SMO supports Windows or SQL Authentication, but connecting with SMO is a bit unique based on which authentication type you want to use. To just refresh, the lines to create our SMO server object are noted below and include just creating the PScredential object:
$cred = Get-Credential
$srv = New-Object Microsoft.SqlServer.Management.Smo.Server MyServer
Once you have the server object create we work out passing in the account desired, based on which type is needed.
SMO – Windows Authentication
To use a Windows account you have to let SMO know by setting some properties to true:
$srv.ConnectionContext.LoginSecure = $true
$srv.ConnectionContext.ConnectAsUser = $true
We can then pass in the username and password from the credential variable and connect.
``powershell $srv.ConnectionContext.ConnectAsUserName = $cred.username
$cred.GetNetworkCredential().Password $srv.ConnectionContext.Connect() ```
SMO – SQL Login
In comparison to use a SQL Login account you set the LoginSecure to false, and then just pass in the username and password but we have to use a different set of properties:
$srv.ConnectionContext.LoginSecure = $false
The module dbatools is helping to make DBA’s lives easier where we do not have to remember all that SMO syntax. Instead of remembering all of the above properties based on which authentication type wouldn’t it be easier to just use a function to create the server object? Let me introduce you to “Connect-DbaSqlServer”, one of many commands in the dbatools module. This command is based on an internal function that is used within each command to build the needed server object for SMO. After you install dbatools it is as simple as the following lines:
$cred = Get-Credential
$srv = Connect-DbaSqlServer -Sqlserver MyServer -Credential $cred
Isn’t that much easier to use?
SqlClient only allows a SQL Login account to be provided. Which is expected as .NET utilizes the login that initiated the process for Windows Authentication. To utilize a SQL Login account we need to build a specific credential object, System.Data.SqlClient.SqlCredential. You have to pass in the username and the password (as SecureString). There is one extra thing required for the password. The SqlCredential requires that the password is read-only, so it cannot be altered once the connection is made. Which means once you set it as read-only it cannot be reverted, you would have to rebuild the object. Any attempt to modify that password will give you an invalid exception error.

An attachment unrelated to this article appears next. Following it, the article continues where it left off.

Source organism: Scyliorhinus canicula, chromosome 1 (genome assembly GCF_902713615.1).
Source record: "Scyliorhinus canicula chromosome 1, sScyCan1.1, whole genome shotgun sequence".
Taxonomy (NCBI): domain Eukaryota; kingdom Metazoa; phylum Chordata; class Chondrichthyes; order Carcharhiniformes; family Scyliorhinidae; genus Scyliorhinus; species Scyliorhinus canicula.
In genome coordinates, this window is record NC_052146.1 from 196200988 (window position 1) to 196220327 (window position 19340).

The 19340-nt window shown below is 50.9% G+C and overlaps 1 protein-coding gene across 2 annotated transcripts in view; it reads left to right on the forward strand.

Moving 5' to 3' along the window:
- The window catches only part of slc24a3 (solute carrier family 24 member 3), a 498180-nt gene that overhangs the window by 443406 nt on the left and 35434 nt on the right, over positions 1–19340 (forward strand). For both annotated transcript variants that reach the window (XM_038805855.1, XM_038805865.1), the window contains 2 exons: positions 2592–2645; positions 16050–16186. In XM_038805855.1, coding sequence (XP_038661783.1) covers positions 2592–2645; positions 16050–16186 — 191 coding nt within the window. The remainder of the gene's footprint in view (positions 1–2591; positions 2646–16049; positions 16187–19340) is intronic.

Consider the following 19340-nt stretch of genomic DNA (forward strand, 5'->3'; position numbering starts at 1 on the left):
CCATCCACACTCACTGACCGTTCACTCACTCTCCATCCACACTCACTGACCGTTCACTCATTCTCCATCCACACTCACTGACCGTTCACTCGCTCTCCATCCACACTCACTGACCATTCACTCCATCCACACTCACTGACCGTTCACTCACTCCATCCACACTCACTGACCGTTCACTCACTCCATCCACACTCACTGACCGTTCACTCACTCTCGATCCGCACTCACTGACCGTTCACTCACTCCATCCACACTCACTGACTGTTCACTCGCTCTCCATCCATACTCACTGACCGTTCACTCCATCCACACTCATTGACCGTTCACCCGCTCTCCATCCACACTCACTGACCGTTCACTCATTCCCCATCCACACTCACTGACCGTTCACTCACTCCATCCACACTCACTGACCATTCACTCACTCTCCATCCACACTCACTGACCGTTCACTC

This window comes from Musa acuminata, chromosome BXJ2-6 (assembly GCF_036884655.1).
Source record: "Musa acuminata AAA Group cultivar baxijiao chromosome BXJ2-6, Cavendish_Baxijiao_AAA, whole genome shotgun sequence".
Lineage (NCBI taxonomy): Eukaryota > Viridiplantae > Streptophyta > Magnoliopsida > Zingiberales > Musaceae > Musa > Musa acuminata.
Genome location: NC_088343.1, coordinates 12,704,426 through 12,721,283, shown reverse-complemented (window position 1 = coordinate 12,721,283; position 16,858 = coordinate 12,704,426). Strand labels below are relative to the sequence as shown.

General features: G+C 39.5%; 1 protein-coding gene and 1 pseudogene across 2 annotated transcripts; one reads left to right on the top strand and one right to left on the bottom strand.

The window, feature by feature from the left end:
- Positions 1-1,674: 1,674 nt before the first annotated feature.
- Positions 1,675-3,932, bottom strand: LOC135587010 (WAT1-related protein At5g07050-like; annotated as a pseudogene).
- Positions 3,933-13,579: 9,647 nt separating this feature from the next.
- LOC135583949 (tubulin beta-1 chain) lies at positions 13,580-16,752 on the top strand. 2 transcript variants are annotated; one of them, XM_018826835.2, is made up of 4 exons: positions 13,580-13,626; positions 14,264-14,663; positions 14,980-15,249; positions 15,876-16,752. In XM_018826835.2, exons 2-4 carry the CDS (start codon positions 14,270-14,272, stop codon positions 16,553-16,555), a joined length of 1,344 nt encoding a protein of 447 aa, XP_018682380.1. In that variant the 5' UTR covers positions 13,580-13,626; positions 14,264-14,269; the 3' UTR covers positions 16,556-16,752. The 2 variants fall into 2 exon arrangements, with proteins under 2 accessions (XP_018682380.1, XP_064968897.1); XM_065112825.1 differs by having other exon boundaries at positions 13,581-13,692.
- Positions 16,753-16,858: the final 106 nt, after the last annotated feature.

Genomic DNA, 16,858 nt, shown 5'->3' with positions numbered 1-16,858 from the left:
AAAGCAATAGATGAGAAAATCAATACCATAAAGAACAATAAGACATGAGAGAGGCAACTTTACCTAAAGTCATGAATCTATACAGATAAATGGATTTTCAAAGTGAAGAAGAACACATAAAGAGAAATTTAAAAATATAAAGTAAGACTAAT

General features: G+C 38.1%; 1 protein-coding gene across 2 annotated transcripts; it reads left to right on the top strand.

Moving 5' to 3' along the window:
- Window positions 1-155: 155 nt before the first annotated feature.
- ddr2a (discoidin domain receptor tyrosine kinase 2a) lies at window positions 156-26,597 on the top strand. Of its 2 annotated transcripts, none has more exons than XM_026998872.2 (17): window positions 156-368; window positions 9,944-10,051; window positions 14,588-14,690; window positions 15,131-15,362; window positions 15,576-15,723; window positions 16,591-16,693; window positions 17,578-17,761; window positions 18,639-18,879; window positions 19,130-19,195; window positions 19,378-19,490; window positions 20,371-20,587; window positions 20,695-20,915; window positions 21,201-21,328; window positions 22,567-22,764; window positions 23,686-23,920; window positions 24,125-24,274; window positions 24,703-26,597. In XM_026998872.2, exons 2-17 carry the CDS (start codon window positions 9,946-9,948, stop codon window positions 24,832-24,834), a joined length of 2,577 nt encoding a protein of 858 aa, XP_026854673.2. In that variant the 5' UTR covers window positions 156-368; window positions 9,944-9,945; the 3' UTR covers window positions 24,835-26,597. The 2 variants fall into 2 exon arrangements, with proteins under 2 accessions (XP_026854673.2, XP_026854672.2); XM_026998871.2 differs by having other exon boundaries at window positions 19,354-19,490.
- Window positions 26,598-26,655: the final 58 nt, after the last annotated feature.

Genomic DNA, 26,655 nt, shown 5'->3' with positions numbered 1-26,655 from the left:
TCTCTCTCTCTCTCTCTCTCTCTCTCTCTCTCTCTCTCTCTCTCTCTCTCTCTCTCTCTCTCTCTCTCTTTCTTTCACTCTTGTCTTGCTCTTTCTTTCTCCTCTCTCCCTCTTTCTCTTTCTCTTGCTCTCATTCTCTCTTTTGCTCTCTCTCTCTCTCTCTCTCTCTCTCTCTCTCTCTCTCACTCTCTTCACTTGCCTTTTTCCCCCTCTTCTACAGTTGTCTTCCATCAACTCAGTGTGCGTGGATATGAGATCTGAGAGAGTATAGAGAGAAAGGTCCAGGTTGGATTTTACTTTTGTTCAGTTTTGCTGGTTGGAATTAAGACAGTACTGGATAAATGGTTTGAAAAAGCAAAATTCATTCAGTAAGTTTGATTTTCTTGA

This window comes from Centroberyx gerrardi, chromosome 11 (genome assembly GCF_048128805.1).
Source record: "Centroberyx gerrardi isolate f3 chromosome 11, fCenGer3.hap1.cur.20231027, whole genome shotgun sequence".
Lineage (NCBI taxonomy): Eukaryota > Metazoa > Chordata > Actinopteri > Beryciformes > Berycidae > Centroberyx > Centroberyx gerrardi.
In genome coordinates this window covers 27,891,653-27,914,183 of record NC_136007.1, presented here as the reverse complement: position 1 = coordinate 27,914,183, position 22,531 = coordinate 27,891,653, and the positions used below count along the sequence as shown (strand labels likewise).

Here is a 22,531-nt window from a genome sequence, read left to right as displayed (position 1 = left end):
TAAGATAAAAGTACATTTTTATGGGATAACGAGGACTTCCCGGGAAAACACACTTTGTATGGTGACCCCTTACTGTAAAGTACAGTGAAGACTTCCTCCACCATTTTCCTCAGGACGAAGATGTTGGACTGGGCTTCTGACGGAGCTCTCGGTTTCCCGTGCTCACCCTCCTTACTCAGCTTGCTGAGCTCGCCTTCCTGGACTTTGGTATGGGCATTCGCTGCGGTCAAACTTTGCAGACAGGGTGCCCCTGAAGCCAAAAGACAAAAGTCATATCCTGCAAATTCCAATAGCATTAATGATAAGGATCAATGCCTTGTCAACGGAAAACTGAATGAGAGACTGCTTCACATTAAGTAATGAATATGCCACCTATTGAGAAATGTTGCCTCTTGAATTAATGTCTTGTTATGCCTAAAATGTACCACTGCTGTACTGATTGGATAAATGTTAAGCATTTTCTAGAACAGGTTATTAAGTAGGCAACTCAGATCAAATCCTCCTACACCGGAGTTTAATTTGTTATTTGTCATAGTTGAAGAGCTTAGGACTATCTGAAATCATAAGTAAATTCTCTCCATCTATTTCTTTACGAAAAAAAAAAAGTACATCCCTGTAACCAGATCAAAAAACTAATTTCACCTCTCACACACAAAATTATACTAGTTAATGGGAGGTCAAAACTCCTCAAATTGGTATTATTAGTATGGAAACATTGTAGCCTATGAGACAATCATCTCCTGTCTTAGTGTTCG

We can still use our PSCredential to collect the username and password. The following are the steps to take for building the SqlCredential object:
# First create the PSCredential object
$cred = Get-Credential
#set the password as read only
# Create the SqlCredential object
$sqlCred = New-Object
After we have that we just need to set the credential for our connection:
$sqlConn = New-Object System.Data.SqlClient.SqlConnection
$sqlConn.ConnectionString = “Server=localhost\sql12;Initial Catalog=master”
$sqlConn.Credential = $sqlCred
As you probably noticed, SQL Login gets the most support in the options above. If you need to use Windows Authentication you have a few options but for the most part will need to start PowerShell as the needed Windows Account. PowerShell offers multiple options for connecting as a different Windows Account that are not directly related to SQL Server, if SQL Login is just not an option. You can look into commands like “Invoke-Command” or “Start-Process”, these provide an option to also pass in a Windows credential.
I hope the above information provides some help in better understanding using alternate credentials to connect to SQL Server.
After spending 6 years in the system and network administration world he found he enjoyed working and learning SQL Server. Since 2010 he has been involved in SQL Server.
He is passionate about PowerShell and automation around SQL Server and Windows. His experience is focused in SQL Server administration and some BI development (SSIS, SSRS).
View all posts by Shawn Melton